9.9.2. date_trunc

The function date_trunc is conceptually similar to the trunc function for numbers.

source is a value expression of type timestamp or interval . (Values of type date and time are cast automatically to timestamp or interval , respectively.) field selects to which precision to truncate the input value. The return value is of type timestamp or interval with all fields that are less significant than the selected one set to zero (or one, for day and month).

Valid values for field are:

microseconds
milliseconds
second
minute
hour
day
week
month
quarter
year
decade
century
millennium

9.9.3. AT TIME ZONE

The AT TIME ZONE converts time stamp without time zone to/from time stamp with time zone , and time values to different time zones. Table 9.31 shows its variants.

Table 9.31. AT TIME ZONE Variants

Expression Return Type Description
timestamp without time zone AT TIME ZONE zone timestamp with time zone Treat given time stamp without time zone as located in the specified time zone
timestamp with time zone AT TIME ZONE zone timestamp without time zone Convert given time stamp with time zone to the new time zone, with no time zone designation
time with time zone AT TIME ZONE zone time with time zone Convert given time with time zone to the new time zone

In these expressions, the desired time zone zone can be specified either as a text string (e.g., 'America/Los_Angeles' ) or as an interval (e.g., INTERVAL '-08:00' ). In the text case, a time zone name can be specified in any of the ways described in Section 8.5.3.

Examples (assuming the local time zone is America/Los_Angeles ):

The first example adds a time zone to a value that lacks it, and displays the value using the current TimeZone setting. The second example shifts the time stamp with time zone value to the specified time zone, and returns the value without a time zone. This allows storage and display of values different from the current TimeZone setting. The third example converts Tokyo time to Chicago time. Converting time values to other time zones uses the currently active time zone rules since no date is supplied.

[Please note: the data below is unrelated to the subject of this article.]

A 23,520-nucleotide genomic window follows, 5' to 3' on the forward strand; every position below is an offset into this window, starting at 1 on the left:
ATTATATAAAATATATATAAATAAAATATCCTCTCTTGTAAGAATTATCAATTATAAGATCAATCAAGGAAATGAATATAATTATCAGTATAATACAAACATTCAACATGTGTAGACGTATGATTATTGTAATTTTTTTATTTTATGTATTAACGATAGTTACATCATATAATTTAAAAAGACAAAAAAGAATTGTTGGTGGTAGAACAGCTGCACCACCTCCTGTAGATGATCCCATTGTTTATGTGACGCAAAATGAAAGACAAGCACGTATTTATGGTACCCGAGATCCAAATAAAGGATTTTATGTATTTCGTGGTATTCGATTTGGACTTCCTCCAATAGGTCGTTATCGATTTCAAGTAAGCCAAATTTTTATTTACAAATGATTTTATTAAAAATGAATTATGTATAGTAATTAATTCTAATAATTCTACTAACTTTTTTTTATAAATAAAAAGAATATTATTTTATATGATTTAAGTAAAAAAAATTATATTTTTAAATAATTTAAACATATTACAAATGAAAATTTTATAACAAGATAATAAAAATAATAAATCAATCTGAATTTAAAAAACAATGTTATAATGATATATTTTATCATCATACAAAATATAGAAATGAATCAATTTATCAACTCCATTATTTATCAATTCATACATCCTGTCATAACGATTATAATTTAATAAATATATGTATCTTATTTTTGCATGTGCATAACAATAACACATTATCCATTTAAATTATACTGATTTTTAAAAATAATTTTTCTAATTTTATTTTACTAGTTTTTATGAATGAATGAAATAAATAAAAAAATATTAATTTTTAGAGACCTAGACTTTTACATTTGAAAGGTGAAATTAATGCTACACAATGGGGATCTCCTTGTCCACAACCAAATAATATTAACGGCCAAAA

The function timezone ( zone , timestamp ) is equivalent to the SQL-conforming construct timestamp AT TIME ZONE zone .

9.9.4. Current Date/Time

PostgreSQL provides a number of functions that return values related to the current date and time. These SQL-standard functions all return values based on the start time of the current transaction:

CURRENT_TIME and CURRENT_TIMESTAMP deliver values with time zone LOCALTIME and LOCALTIMESTAMP deliver values without time zone.

CURRENT_TIME , CURRENT_TIMESTAMP , LOCALTIME , and LOCALTIMESTAMP can optionally take a precision parameter, which causes the result to be rounded to that many fractional digits in the seconds field. Without a precision parameter, the result is given to the full available precision.

Since these functions return the start time of the current transaction, their values do not change during the transaction. This is considered a feature: the intent is to allow a single transaction to have a consistent notion of the “ current ” time, so that multiple modifications within the same transaction bear the same time stamp.

Other database systems might advance these values more frequently.

PostgreSQL also provides functions that return the start time of the current statement, as well as the actual current time at the instant the function is called. The complete list of non-SQL-standard time functions is:

transaction_timestamp() is equivalent to CURRENT_TIMESTAMP , but is named to clearly reflect what it returns. statement_timestamp() returns the start time of the current statement (more specifically, the time of receipt of the latest command message from the client). statement_timestamp() and transaction_timestamp() return the same value during the first command of a transaction, but might differ during subsequent commands. clock_timestamp() returns the actual current time, and therefore its value changes even within a single SQL command. timeofday() is a historical PostgreSQL function. Like clock_timestamp() , it returns the actual current time, but as a formatted text string rather than a timestamp with time zone value. now() is a traditional PostgreSQL equivalent to transaction_timestamp() .